How to talk to your kids about money

 

Children have been taught how to adjust to a pandemic from handwashing to wearing masks to help keep them from getting sick.

But introducing them to a changed economic reality is an opportunity to teach them about real life. Even as some states reopen, many parents still face telling their children that things they were looking forward to are still cancelled - because they can't afford them.

They may try to hide fears about having enough money for rent and food, but most children's eyes and ears are sharp. This is going to require some family conversations to help them set new expectations, especially now we are in a recession.

How you have these conversations will vary, depending on the age and temperament of the children and on your new economic situation.

Tarni Witts, with her children Lohkie, 6, and Hudson, 5, at home in Illawong. Picture: Justin Lloyd
Tarni Witts, with her children Lohkie, 6, and Hudson, 5, at home in Illawong. Picture: Justin Lloyd

Family wellbeing expert Dr Jodi Richardson said having regular conversations about money at the family dinner table and involving children in everyday spending decisions can help.

She believes it's important to stay calm and be curious about their questions. Even if it's new for you to talk with your children about your financial situation, you are laying the foundations of being an approachable parent.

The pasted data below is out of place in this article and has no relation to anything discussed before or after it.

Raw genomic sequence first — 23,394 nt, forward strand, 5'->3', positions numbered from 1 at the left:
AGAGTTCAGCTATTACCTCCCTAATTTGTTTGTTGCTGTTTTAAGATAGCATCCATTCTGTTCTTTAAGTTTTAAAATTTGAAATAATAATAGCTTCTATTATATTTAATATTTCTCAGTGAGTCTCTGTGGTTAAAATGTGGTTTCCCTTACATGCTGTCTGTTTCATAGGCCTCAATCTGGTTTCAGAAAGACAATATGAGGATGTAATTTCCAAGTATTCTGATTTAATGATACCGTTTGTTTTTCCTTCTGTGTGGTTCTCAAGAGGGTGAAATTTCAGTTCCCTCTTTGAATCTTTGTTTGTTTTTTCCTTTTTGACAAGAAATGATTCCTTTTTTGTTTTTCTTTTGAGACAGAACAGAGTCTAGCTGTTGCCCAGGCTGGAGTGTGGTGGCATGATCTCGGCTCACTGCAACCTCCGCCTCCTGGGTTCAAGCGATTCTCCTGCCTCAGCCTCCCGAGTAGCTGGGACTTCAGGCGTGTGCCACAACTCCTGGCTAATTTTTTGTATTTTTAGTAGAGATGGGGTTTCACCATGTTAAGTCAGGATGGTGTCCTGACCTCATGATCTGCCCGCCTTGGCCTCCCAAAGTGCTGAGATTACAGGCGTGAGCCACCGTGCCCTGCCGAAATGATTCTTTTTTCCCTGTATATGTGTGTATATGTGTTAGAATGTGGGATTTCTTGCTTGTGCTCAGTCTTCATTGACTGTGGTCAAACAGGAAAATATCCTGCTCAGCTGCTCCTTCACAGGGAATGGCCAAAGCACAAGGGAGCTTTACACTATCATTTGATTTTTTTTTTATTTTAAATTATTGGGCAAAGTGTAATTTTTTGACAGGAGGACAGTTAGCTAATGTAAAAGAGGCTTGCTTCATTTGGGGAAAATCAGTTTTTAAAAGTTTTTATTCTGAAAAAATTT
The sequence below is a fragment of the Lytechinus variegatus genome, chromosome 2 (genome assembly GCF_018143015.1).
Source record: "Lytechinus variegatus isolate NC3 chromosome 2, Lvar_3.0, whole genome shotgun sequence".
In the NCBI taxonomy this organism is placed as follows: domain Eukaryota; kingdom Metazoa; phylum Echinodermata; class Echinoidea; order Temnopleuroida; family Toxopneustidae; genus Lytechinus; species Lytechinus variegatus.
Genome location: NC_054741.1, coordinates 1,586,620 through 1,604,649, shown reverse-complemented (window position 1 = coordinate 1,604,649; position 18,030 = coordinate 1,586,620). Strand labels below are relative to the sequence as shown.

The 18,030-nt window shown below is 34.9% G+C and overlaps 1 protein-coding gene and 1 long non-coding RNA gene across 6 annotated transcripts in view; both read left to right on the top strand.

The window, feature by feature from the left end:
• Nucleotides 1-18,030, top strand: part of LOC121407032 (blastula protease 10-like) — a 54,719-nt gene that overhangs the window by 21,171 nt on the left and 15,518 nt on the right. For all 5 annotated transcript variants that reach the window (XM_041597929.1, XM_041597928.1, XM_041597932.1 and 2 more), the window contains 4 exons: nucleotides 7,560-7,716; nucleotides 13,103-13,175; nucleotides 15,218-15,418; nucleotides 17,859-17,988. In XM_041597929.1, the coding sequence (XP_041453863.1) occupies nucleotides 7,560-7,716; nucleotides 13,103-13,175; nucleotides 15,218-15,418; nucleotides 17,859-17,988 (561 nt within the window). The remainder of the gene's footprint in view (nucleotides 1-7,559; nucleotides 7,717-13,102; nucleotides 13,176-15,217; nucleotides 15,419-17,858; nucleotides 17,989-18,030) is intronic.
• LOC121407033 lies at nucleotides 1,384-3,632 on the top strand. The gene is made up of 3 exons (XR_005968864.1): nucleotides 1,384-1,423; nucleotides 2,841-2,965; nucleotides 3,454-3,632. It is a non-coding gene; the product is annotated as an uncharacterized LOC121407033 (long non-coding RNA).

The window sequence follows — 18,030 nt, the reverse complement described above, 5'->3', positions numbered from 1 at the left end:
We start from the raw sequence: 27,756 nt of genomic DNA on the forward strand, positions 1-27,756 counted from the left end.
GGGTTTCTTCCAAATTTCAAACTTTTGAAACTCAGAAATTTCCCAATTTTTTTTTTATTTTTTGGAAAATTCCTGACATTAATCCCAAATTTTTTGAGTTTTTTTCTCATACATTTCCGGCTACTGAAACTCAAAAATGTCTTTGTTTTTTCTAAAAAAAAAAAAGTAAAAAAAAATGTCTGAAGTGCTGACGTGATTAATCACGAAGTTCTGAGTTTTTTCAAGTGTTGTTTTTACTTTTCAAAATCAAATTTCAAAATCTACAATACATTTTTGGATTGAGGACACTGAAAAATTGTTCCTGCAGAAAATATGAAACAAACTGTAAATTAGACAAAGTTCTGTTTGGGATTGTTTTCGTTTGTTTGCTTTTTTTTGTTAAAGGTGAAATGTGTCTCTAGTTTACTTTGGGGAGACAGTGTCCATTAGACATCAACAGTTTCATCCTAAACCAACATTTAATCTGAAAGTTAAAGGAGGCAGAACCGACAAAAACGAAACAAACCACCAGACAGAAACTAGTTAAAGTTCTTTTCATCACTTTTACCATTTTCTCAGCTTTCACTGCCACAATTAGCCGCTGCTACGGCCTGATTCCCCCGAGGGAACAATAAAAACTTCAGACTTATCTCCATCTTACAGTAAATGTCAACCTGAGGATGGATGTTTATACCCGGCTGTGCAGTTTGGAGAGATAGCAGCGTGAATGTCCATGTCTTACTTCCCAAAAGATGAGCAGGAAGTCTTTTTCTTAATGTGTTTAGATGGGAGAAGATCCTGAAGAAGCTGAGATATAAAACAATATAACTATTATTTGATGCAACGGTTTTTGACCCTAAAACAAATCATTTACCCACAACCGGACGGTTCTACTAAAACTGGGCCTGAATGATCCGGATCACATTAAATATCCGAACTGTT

"Children have much to gain from learning about income, interest rates, debt, credit, saving, investing and budgeting," she said.

"We're setting them up with the skills that will help them when they decide to fly the coop."

If you or your partner have your job, it's important to reassure your children that you have enough money to pay bills and to buy food and that if you run low, family and friends will help out.

If you're receiving unemployment benefits, job hunting, pivoting your business in a new direction, or taking classes to learn new skills, share some of the details.

It will be reassuring for them to know about your resources and plans.

Look for ways your children can help around the home without spending money and while also maintaining social distance.

Tarni Witts is involving her sons in family conversations about money. Picture:Justin Lloyd
Tarni Witts is involving her sons in family conversations about money. Picture:Justin Lloyd

Tarni Witts is using the current economic situation as an educational jumping-off point for her sons Hudson, 5, and Lohkie, 6.

"As parents, my husband and I have made a conscious effort to involve the boys in our talks during the pandemic," she said.

"We explained about money being a lot tighter while daddy's work had slowed down, so the boys were the first to offer their money boxes as well as giving up their once a week lunch orders to help out."

Financial adviser James Gerrard said parents could get suggestions from their children on ways to curtail spending.

Maybe it means checking out a DVD from the library rather than going to the movies, or selling toys to replace pocket money.

Originally published as How to talk to your kids about money



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